Mitch McConnell ignored angry threats by Donald Trump by deciding to pursue a debt-ceiling deal with Democrats

President Donald Trump takes questions from reporters he arrives with Senate Majority Leader Mitch McConnell, R-Ky., for the Senate Republicans' lunch in the Capitol on Tuesday, March 26, 2019.
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  • Mitch McConnell is seeking a debt-ceiling deal with Democrats, something Trump tried to stop.

  • The former president has accused McConnell of empowering Democrats by seeking a deal.

  • Trump has frequently sought to undermine McConnell in the wake of January 6.

Sen. Minority Leader Mitch McConnell was once Donald Trump's key Senate ally — but he now finds himself the target of frequent attacks by the former president.

The rift goes back to the January 6 Capitol insurrection, when McConnell blamed Trump for the unrest.

And the latest battleground is the standoff over the US debt ceiling, where angry threats and instructions from Trump have failed to change McConnell's approach.

Under Senate rules, a vote is necessary to authorize the level of borrowing needed for the US government to continue running. A deal must be struck by December 15 to avoid the US risking a catastrophic debt default.

McConnell this week agreed to a deal with Democrats that would employ a complicated maneuver to solve the issue by December 15, lending them GOP support briefly to overcome the filibuster, then leaving them to proceed alone.

The approach puts him at odds with the scorched-earth policy Trump has called on McConnell to adopt.

The former president has called on McConnell to strike no further deals with Democrats on the debt ceiling. Trump has accused McConnell of giving Democrats breathing room in which to pass big spending bills, arguing that without McConnell's help they would have been too preoccupied with the debt-ceiling crisis.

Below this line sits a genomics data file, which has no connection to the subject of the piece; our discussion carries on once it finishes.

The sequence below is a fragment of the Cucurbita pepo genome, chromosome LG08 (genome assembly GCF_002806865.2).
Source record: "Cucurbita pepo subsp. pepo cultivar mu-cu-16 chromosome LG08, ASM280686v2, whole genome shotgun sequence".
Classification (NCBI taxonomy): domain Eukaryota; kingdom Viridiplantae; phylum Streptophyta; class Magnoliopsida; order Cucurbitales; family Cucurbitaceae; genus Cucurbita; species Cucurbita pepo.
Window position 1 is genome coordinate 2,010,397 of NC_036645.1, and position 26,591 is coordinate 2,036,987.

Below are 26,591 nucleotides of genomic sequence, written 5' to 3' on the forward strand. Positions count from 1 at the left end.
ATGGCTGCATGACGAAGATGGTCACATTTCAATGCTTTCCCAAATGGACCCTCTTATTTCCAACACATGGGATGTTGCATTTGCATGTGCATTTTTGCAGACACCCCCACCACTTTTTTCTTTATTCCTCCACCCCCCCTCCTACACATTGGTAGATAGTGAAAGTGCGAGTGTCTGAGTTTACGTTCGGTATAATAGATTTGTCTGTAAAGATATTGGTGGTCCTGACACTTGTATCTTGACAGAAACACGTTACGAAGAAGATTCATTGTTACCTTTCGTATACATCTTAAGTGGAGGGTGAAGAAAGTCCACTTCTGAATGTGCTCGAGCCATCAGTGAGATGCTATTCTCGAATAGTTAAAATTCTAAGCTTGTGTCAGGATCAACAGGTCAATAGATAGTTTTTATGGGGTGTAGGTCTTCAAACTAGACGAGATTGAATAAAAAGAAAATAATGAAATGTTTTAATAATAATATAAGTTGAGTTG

"He could have won it all using the Debt Ceiling—they were ready to fold. Now the Democrats have a big victory and the wind at their back," he said in a statement attacking McConnell in November, referring to a temporary debt-ceiling deal McConnell struck with Democrats in October.

The former president's words are being heeded by his allies in the Senate, with Sen. Ted Cruz of Texas on Tuesday remarking: "I don't think Republicans should be facilitating adding trillions in debt."

Sen. Mike Lee of Utah, another member of the hard-right faction, remarked in a statement that the maneuver "would neuter the Senate. IT IS AKIN TO 'NUKING THE FILIBUSTER!'"

The opposition from the far right of the GOP Senate caucus likely won't be enough to scupper McConnell's plan, as he needs only 10 Republicans to push it through.

The minority leader last week faced down a rebellion by the Senate GOP's far right over a government funding bill, showing his grip over the party. He talked rebels out of shutting down the government as a last-minute attempt to defund President Joe Biden's vaccine mandate.

But the battle between Trump and McConnell will likely continue to play out in the new year.

Read the original article on Business Insider